DSL Training for Leads and Deputy’s

Solvendis deliver a range of Safeguarding programmes as open events (for individual DSL delegates) or as in-house CPD.

Our most popular training days are:

Designated Safeguarding Lead Training – with resources specifically written for Post-16 providers

To confirm your place, please book via our seminars and workshop page

Team Development Days

  • Bespoke days with an agenda to meet your requirements

Solvendis have delivered Safeguarding and Prevent training to over 300 different organisations including:

  • The National Lottery
  • Make UK (Formerly EEF)
  • YMCA
  • National College of High Speed Rail
  • Durham County Council
  • University of Kent
  • University of Estate Management
  • Institution of Railway Operators
  • Babcock
  • Boots
  • Toni & Guy
  • GP Strategies
  • Edinburgh Woollen Mill
  • Wolverhampton Adult Education Service

To discuss your organisations requirement call or email Neil Hulme 07702 555800 neil@solvendis.co.uk

The background to our Designated Safeguarding Lead offer is:

  • The Department for Education’s (DfE) statutory guidance for colleges and Providers ‘Keeping children safe in education’. This sets out the responsibilities placed on colleges and providers to safeguard and promote the welfare of children:
  • The statutory guidance ‘Working together to safeguard children’, which applies to organisations and professionals who provide services to children: and,
  • Prevent duty guidance for England and Wales’ and more specifically the guidance for further education and skills in England and Wales on the duty of colleges and other providers in the Counter-Terrorism and Security Act 2015 to have due regard to the need to prevent people from being drawn into terrorism.

Definition of safeguarding

In relation to children and young people, safeguarding and promoting their welfare is defined in ‘Working together to safeguard children’ as:

  • protecting children from maltreatment
  • preventing impairment of children’s health or development
  • ensuring that children grow up in circumstances consistent with the provision of safe and effective care taking action to enable all children to have the best outcomes.

There is a different legislative and policy base for responding to adults safeguarding needs. The Care Act 2014 provides a legal framework for how local authorities and other parts of the health and care system should protect adults at risk of abuse or neglect. However, most of the principles and procedures that apply are the same as those for safeguarding children and young people.

Safeguarding action may be needed to protect children and learners from:

  • neglect
  • physical abuse
  • sexual abuse
  • emotional abuse
  • bullying, including online bullying and prejudice-based bullying
  • racist, disability and homophobic or transphobic abuse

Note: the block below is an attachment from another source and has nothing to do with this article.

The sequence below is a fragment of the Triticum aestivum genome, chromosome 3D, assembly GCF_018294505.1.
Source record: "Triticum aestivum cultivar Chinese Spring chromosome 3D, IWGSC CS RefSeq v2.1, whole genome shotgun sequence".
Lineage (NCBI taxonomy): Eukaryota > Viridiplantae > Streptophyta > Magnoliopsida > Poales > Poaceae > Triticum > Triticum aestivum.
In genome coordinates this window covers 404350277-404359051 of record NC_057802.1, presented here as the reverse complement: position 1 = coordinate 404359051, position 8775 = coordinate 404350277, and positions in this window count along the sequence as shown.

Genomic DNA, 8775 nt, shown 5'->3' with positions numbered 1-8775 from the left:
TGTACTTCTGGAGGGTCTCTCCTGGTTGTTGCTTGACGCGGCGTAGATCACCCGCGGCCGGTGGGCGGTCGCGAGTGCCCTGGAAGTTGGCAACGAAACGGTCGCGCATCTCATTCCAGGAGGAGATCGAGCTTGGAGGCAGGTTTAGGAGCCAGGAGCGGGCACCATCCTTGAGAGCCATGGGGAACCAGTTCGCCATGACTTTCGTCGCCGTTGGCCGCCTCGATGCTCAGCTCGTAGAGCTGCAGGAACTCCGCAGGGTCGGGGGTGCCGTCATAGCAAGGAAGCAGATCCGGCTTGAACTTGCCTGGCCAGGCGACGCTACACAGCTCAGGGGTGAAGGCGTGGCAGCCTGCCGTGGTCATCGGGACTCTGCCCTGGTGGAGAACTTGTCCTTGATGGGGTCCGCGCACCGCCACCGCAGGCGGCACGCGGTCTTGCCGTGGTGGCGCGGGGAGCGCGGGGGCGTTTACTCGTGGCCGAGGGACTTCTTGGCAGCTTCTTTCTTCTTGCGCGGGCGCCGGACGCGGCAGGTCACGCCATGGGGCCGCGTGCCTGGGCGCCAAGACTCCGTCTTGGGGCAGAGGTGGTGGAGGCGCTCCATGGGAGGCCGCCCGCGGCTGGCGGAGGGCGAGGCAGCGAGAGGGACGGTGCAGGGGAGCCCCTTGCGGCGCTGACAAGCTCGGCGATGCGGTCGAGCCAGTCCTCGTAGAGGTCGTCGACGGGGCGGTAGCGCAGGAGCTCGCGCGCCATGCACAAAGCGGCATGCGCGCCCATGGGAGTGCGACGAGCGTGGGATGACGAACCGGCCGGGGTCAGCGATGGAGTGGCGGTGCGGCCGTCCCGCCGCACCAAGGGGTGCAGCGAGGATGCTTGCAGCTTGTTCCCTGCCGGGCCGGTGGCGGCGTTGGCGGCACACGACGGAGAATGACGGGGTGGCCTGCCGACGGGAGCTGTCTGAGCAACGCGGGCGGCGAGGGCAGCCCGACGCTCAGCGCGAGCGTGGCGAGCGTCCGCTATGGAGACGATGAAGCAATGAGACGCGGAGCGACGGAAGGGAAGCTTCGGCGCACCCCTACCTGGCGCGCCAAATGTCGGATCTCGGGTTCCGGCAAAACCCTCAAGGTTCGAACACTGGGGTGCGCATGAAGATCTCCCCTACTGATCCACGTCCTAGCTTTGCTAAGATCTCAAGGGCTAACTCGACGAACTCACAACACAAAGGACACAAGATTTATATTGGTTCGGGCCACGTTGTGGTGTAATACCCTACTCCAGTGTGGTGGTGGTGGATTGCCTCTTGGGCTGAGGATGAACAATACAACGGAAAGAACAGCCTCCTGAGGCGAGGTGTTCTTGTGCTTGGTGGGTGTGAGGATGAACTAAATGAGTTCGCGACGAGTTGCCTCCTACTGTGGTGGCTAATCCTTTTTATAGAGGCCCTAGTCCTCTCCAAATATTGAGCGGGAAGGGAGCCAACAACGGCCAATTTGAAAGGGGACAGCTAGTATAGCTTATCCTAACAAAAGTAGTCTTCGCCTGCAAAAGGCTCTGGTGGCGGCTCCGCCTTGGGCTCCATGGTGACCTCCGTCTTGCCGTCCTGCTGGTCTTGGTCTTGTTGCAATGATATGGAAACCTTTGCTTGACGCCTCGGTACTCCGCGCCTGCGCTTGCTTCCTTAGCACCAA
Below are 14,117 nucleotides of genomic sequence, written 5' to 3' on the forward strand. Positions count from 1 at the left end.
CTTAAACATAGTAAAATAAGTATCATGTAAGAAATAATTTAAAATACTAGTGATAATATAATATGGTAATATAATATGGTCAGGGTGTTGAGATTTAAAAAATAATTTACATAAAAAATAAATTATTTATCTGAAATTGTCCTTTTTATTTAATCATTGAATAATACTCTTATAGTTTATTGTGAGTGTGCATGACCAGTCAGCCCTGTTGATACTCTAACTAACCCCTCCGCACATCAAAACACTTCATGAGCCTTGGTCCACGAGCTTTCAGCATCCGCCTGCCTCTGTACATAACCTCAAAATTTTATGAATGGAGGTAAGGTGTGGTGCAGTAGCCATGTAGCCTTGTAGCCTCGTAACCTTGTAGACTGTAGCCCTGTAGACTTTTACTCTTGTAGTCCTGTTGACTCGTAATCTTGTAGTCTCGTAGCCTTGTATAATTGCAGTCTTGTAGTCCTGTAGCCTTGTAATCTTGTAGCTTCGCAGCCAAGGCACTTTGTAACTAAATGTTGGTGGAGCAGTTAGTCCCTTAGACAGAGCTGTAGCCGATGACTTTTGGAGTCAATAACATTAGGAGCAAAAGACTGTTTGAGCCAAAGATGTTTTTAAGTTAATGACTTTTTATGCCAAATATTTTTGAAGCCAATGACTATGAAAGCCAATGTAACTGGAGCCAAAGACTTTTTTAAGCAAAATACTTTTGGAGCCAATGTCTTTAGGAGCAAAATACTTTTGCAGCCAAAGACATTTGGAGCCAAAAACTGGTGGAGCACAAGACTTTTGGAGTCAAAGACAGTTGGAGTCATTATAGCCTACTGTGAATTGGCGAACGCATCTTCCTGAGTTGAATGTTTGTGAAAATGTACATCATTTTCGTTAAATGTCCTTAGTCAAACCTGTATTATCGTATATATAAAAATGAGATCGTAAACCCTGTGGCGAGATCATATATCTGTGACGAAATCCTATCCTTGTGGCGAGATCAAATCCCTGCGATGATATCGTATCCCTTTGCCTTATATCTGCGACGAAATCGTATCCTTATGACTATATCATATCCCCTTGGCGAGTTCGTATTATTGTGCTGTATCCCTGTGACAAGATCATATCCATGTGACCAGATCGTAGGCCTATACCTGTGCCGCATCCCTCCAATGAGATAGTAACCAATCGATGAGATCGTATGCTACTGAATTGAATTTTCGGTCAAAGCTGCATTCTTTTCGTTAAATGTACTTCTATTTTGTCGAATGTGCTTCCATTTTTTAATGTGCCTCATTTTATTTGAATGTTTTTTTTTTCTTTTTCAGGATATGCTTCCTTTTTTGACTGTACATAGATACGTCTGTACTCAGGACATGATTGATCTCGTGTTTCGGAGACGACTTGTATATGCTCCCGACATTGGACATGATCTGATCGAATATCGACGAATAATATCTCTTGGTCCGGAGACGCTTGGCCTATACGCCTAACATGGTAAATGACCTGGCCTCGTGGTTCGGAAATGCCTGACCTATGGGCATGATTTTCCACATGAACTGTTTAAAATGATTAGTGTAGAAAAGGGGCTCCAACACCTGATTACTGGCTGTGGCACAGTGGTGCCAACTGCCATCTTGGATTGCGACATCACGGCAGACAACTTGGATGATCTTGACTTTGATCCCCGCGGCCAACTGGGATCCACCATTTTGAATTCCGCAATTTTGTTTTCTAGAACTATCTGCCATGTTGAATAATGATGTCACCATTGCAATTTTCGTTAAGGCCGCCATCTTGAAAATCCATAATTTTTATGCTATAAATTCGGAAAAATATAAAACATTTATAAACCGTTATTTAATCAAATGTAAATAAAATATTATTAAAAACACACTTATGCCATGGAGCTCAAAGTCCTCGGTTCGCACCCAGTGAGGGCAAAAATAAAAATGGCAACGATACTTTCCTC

• gender-based violence/violence against women and girls
  • peer-on-peer abuse, such as sexual violence and harassment
  • radicalisation and/or extremist behaviour
  • child sexual exploitation and trafficking
  • child criminal exploitation, including county lines
  • serious violent crime
  • risks linked to using technology and social media, including online bullying;
  • the risks of being groomed online for exploitation or radicalisation; and,
  • risks of accessing and generating inappropriate content, for example ‘sexting’
  • teenage relationship abuse
  • upskirting
  • substance misuse
  • issues that may be specific to a local area or population, for example gang activity and youth violence
  • domestic abuse
  • female genital mutilation
  • forced marriage
  • fabricated or induced illness
  • poor parenting
  • homelessness
  • so-called honour-based violence
  • other issues not listed here but that pose a risk to children, learners and vulnerable adults.

Safeguarding is not just about protecting children, learners and vulnerable
adults from deliberate harm, neglect and failure to act. It relates to broader
aspects of care and education, including:

  • children’s and learners’ health and safety and well-being, including their mental health
  • meeting the needs of children who have special educational needs and/or disabilities
  • the use of reasonable force
  • meeting the needs of children and learners with medical conditions
  • providing first aid
  • educational visits
  • intimate care and emotional well-being
  • online safety and associated issues
  • appropriate arrangements to ensure children’s and learners’ security, taking into account the local context.

When inspecting Safeguarding arrangements Ofsted will look for:

  • how effectively leaders and governors create a safeguarding culture in the organisation
  • arrangements for staff recruitment and vetting
  • the quality of safeguarding practice
  • arrangements for handling serious incidents and allegations

So, having summarised the policy context above, we would be delighted if you could join us at one of our forthcoming seminars and workshops